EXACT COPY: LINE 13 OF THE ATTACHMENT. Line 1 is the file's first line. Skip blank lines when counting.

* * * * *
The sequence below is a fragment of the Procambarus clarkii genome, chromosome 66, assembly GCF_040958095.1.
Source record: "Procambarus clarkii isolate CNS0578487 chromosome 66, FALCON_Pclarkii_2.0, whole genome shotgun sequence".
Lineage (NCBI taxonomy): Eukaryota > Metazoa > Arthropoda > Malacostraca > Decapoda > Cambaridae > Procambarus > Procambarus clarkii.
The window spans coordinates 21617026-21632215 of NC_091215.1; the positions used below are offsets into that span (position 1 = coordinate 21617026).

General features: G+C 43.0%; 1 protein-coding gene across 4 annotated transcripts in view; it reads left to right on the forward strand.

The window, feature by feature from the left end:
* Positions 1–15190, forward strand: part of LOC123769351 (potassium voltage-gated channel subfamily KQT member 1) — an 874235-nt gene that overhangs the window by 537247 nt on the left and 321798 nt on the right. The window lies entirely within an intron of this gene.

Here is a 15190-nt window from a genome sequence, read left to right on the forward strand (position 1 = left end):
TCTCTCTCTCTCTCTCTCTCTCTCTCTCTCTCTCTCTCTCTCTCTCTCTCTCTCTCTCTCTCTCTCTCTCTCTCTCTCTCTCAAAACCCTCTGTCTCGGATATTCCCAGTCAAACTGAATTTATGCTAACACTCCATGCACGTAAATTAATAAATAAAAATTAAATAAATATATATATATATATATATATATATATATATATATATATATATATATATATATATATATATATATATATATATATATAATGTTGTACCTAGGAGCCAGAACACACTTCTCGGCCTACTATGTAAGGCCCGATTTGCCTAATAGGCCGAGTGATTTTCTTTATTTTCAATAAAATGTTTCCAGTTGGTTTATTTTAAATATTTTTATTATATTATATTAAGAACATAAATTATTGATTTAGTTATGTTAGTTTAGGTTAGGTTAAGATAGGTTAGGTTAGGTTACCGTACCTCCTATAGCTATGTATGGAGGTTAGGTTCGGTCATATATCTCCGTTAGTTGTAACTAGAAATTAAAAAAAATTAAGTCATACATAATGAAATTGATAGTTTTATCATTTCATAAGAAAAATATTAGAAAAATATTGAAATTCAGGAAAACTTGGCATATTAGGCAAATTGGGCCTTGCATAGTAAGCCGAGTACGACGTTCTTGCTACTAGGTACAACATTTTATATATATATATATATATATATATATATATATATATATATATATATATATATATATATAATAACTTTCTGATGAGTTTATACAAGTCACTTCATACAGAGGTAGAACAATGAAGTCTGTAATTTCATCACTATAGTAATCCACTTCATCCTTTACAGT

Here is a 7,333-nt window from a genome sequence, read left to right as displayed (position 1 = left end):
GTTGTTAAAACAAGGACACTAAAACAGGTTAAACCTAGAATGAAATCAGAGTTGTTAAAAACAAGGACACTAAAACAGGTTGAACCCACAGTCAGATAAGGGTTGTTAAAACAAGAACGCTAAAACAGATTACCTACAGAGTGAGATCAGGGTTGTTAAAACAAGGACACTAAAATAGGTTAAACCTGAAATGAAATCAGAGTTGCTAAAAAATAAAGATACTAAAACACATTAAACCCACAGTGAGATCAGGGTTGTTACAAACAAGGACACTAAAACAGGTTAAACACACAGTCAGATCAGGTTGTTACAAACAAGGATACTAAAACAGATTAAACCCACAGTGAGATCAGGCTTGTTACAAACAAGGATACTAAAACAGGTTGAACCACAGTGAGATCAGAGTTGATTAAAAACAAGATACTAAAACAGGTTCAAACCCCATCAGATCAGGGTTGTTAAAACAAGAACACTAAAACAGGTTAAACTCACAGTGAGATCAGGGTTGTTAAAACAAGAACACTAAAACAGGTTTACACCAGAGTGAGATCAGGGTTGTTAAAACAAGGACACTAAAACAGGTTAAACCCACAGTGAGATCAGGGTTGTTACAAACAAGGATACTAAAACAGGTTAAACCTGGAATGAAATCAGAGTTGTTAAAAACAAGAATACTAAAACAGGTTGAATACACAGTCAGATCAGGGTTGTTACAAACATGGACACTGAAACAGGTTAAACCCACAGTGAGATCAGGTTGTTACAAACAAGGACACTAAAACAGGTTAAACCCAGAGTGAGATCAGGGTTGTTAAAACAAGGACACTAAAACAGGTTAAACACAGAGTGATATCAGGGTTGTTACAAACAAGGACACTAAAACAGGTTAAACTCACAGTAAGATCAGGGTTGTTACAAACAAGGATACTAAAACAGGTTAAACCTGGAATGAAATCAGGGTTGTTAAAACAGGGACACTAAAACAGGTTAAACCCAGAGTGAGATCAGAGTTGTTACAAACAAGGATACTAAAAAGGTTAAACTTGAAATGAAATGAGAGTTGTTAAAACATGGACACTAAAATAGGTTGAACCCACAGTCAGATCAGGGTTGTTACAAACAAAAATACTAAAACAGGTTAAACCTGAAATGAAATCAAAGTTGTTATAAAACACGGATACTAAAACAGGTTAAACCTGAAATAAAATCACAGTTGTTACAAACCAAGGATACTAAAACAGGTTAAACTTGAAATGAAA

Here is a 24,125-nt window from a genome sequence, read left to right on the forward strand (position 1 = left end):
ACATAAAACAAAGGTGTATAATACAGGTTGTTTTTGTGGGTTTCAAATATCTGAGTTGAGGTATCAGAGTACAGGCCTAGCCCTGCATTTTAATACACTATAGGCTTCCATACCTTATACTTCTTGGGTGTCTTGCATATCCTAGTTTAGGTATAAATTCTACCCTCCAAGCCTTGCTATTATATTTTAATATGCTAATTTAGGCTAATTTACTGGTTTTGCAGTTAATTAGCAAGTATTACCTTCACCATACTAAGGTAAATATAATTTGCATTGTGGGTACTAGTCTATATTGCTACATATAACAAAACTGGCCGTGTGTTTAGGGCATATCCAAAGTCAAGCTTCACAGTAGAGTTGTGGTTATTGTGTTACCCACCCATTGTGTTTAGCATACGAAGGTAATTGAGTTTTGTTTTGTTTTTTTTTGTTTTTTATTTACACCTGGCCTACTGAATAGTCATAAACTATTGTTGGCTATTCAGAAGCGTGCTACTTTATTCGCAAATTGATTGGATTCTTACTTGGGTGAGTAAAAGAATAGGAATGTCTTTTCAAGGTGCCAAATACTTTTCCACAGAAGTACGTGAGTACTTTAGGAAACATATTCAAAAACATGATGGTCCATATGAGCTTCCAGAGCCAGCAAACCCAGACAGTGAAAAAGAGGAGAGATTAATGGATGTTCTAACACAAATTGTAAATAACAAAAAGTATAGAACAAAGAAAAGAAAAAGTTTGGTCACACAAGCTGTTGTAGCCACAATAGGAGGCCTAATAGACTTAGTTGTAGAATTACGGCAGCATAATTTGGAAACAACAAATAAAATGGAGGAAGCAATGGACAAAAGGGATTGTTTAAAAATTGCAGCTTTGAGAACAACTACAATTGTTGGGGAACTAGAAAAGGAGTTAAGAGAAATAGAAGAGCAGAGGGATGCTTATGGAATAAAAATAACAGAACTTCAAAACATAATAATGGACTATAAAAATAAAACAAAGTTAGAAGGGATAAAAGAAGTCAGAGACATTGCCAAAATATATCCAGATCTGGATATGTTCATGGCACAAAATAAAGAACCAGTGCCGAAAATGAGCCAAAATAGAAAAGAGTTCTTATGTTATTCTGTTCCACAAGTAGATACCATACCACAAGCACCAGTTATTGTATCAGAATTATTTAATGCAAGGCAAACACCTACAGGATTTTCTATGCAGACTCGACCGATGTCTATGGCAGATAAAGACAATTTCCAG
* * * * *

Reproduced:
ACATAAAACAAAGGTGTATAATACAGGTTGTTTTTGTGGGTTTCAAATATCTGAGTTGAGGTATCAGAGTACAGGCCTAGCCCTGCATTTTAATACACTATAGGCTTCCATACCTTATACTTCTTGGGTGTCTTGCATATCCTAGTTTAGGTATAAATTCTACCCTCCAAGCCTTGCTATTATATTTTAATATGCTAATTTAGGCTAATTTACTGGTTTTGCAGTTAATTAGCAAGTATTACCTTCACCATACTAAGGTAAATATAATTTGCATTGTGGGTACTAGTCTATATTGCTACATATAACAAAACTGGCCGTGTGTTTAGGGCATATCCAAAGTCAAGCTTCACAGTAGAGTTGTGGTTATTGTGTTACCCACCCATTGTGTTTAGCATACGAAGGTAATTGAGTTTTGTTTTGTTTTTTTTTGTTTTTTATTTACACCTGGCCTACTGAATAGTCATAAACTATTGTTGGCTATTCAGAAGCGTGCTACTTTATTCGCAAATTGATTGGATTCTTACTTGGGTGAGTAAAAGAATAGGAATGTCTTTTCAAGGTGCCAAATACTTTTCCACAGAAGTACGTGAGTACTTTAGGAAACATATTCAAAAACATGATGGTCCATATGAGCTTCCAGAGCCAGCAAACCCAGACAGTGAAAAAGAGGAGAGATTAATGGATGTTCTAACACAAATTGTAAATAACAAAAAGTATAGAACAAAGAAAAGAAAAAGTTTGGTCACACAAGCTGTTGTAGCCACAATAGGAGGCCTAATAGACTTAGTTGTAGAATTACGGCAGCATAATTTGGAAACAACAAATAAAATGGAGGAAGCAATGGACAAAAGGGATTGTTTAAAAATTGCAGCTTTGAGAACAACTACAATTGTTGGGGAACTAGAAAAGGAGTTAAGAGAAATAGAAGAGCAGAGGGATGCTTATGGAATAAAAATAACAGAACTTCAAAACATAATAATGGACTATAAAAATAAAACAAAGTTAGAAGGGATAAAAGAAGTCAGAGACATTGCCAAAATATATCCAGATCTGGATATGTTCATGGCACAAAATAAAGAACCAGTGCCGAAAATGAGCCAAAATAGAAAAGAGTTCTTATGTTATTCTGTTCCACAAGTAGATACCATACCACAAGCACCAGTTATTGTATCAGAATTATTTAATGCAAGGCAAACACCTACAGGATTTTCTATGCAGACTCGACCGATGTCTATGGCAGATAAAGACAATTTCCAG